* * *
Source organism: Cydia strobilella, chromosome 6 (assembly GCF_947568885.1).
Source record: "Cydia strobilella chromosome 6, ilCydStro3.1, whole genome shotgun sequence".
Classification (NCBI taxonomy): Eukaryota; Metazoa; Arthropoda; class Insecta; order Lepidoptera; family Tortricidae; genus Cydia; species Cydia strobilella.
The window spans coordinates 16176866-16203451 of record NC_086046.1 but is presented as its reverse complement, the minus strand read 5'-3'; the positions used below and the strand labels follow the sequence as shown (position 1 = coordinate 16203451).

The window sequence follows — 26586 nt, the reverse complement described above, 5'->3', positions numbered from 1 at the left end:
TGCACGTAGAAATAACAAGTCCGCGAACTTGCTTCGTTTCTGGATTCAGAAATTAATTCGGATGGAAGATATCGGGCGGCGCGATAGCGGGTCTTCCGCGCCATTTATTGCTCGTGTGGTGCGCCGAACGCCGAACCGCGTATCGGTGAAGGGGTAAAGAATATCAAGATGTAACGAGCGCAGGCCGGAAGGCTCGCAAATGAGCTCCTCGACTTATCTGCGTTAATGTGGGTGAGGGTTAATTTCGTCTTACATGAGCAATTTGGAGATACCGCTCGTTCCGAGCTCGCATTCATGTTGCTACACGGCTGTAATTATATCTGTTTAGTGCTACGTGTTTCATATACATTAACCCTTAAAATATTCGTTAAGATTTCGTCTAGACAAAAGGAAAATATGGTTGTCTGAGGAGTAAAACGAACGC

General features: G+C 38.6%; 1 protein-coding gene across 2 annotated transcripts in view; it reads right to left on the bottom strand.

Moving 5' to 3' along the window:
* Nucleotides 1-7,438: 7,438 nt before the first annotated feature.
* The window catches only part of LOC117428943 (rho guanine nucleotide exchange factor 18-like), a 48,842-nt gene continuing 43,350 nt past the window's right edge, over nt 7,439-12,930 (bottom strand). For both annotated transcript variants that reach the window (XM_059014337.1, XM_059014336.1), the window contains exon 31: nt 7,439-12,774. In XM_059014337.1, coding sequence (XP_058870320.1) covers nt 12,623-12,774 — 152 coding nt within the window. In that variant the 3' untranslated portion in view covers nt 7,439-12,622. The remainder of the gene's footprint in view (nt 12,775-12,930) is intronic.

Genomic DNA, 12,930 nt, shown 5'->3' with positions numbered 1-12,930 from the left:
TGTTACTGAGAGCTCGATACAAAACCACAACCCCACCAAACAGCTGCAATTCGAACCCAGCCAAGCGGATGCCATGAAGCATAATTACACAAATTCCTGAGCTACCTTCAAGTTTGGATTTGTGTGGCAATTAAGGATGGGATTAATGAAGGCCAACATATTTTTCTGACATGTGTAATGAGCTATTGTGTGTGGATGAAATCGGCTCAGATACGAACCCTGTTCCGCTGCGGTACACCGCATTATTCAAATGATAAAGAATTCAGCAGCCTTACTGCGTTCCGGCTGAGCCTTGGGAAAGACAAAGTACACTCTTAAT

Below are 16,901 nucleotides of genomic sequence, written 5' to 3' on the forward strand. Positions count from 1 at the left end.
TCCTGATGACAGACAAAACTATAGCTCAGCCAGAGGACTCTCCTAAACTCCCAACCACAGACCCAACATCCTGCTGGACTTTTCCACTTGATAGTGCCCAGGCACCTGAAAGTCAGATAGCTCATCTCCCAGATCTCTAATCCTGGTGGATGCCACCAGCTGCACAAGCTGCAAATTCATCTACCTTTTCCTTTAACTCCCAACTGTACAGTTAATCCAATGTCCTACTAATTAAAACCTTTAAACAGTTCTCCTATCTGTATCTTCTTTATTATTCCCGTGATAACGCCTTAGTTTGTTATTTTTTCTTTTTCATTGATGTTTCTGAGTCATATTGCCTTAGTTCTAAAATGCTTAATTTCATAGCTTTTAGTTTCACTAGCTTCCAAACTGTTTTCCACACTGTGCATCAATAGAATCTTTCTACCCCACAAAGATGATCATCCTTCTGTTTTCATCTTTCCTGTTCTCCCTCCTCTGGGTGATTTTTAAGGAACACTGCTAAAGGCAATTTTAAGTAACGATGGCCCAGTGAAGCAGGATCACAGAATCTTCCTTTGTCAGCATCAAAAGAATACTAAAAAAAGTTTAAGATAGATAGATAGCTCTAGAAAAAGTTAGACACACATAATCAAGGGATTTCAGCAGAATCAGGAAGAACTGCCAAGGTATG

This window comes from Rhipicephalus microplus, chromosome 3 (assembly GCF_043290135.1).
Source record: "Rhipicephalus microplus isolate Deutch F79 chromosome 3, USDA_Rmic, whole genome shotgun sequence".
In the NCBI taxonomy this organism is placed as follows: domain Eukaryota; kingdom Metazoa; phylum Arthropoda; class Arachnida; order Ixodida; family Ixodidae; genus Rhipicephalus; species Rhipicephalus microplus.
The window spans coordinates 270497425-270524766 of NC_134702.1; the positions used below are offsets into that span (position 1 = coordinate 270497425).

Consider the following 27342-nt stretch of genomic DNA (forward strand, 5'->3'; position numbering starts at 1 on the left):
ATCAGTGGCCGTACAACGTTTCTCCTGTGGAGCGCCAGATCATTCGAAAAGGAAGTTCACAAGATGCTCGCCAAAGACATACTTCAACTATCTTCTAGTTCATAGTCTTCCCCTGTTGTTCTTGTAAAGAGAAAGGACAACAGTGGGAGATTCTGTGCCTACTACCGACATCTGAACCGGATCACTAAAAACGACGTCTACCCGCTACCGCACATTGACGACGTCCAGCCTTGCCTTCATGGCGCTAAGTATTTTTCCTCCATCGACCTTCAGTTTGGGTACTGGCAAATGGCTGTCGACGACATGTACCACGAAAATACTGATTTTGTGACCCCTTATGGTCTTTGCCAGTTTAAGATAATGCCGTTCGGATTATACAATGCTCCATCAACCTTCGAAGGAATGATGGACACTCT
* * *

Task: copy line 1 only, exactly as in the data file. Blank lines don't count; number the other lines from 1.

Source organism: Cydia strobilella, chromosome 6 (assembly GCF_947568885.1).